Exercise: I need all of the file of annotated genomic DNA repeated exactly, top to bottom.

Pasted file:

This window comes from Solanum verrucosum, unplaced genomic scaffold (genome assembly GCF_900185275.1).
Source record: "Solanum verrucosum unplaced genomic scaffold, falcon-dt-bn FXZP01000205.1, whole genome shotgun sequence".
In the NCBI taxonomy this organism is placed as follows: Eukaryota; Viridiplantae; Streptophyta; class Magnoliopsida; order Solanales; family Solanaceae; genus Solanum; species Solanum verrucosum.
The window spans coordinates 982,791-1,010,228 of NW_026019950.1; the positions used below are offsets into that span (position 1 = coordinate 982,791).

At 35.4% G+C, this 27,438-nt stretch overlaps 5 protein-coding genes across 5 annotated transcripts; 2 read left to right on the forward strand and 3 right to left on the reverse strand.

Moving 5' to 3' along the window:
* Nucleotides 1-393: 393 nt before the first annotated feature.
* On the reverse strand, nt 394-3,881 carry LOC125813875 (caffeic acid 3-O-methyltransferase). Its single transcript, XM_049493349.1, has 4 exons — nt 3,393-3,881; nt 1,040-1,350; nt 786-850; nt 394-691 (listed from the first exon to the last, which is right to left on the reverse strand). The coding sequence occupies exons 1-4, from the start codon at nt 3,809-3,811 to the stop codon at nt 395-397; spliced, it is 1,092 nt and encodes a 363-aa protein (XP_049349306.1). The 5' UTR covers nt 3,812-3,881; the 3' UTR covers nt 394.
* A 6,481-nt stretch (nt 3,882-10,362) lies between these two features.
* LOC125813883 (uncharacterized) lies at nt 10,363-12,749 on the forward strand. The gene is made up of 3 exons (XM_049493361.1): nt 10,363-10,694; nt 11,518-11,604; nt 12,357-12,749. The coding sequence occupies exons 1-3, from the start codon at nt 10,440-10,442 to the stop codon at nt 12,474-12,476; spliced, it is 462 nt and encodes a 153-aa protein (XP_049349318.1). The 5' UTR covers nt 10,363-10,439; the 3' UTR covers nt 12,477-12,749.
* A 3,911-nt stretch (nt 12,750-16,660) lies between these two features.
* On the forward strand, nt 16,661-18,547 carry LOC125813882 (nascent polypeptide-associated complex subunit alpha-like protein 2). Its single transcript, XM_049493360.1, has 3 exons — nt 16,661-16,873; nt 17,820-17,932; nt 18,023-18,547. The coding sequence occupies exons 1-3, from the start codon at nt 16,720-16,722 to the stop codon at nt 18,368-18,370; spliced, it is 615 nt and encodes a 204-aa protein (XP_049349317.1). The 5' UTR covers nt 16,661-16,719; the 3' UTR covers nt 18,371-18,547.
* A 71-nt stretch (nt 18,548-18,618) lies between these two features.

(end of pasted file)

This window comes from Solanum verrucosum, unplaced genomic scaffold (genome assembly GCF_900185275.1).
Source record: "Solanum verrucosum unplaced genomic scaffold, falcon-dt-bn FXZP01000205.1, whole genome shotgun sequence".
In the NCBI taxonomy this organism is placed as follows: Eukaryota; Viridiplantae; Streptophyta; class Magnoliopsida; order Solanales; family Solanaceae; genus Solanum; species Solanum verrucosum.
The window spans coordinates 982,791-1,010,228 of NW_026019950.1; the positions used below are offsets into that span (position 1 = coordinate 982,791).

At 35.4% G+C, this 27,438-nt stretch overlaps 5 protein-coding genes across 5 annotated transcripts; 2 read left to right on the forward strand and 3 right to left on the reverse strand.

Moving 5' to 3' along the window:
* Nucleotides 1-393: 393 nt before the first annotated feature.
* On the reverse strand, nt 394-3,881 carry LOC125813875 (caffeic acid 3-O-methyltransferase). Its single transcript, XM_049493349.1, has 4 exons — nt 3,393-3,881; nt 1,040-1,350; nt 786-850; nt 394-691 (listed from the first exon to the last, which is right to left on the reverse strand). The coding sequence occupies exons 1-4, from the start codon at nt 3,809-3,811 to the stop codon at nt 395-397; spliced, it is 1,092 nt and encodes a 363-aa protein (XP_049349306.1). The 5' UTR covers nt 3,812-3,881; the 3' UTR covers nt 394.
* A 6,481-nt stretch (nt 3,882-10,362) lies between these two features.
* LOC125813883 (uncharacterized) lies at nt 10,363-12,749 on the forward strand. The gene is made up of 3 exons (XM_049493361.1): nt 10,363-10,694; nt 11,518-11,604; nt 12,357-12,749. The coding sequence occupies exons 1-3, from the start codon at nt 10,440-10,442 to the stop codon at nt 12,474-12,476; spliced, it is 462 nt and encodes a 153-aa protein (XP_049349318.1). The 5' UTR covers nt 10,363-10,439; the 3' UTR covers nt 12,477-12,749.
* A 3,911-nt stretch (nt 12,750-16,660) lies between these two features.
* On the forward strand, nt 16,661-18,547 carry LOC125813882 (nascent polypeptide-associated complex subunit alpha-like protein 2). Its single transcript, XM_049493360.1, has 3 exons — nt 16,661-16,873; nt 17,820-17,932; nt 18,023-18,547. The coding sequence occupies exons 1-3, from the start codon at nt 16,720-16,722 to the stop codon at nt 18,368-18,370; spliced, it is 615 nt and encodes a 204-aa protein (XP_049349317.1). The 5' UTR covers nt 16,661-16,719; the 3' UTR covers nt 18,371-18,547.
* A 71-nt stretch (nt 18,548-18,618) lies between these two features.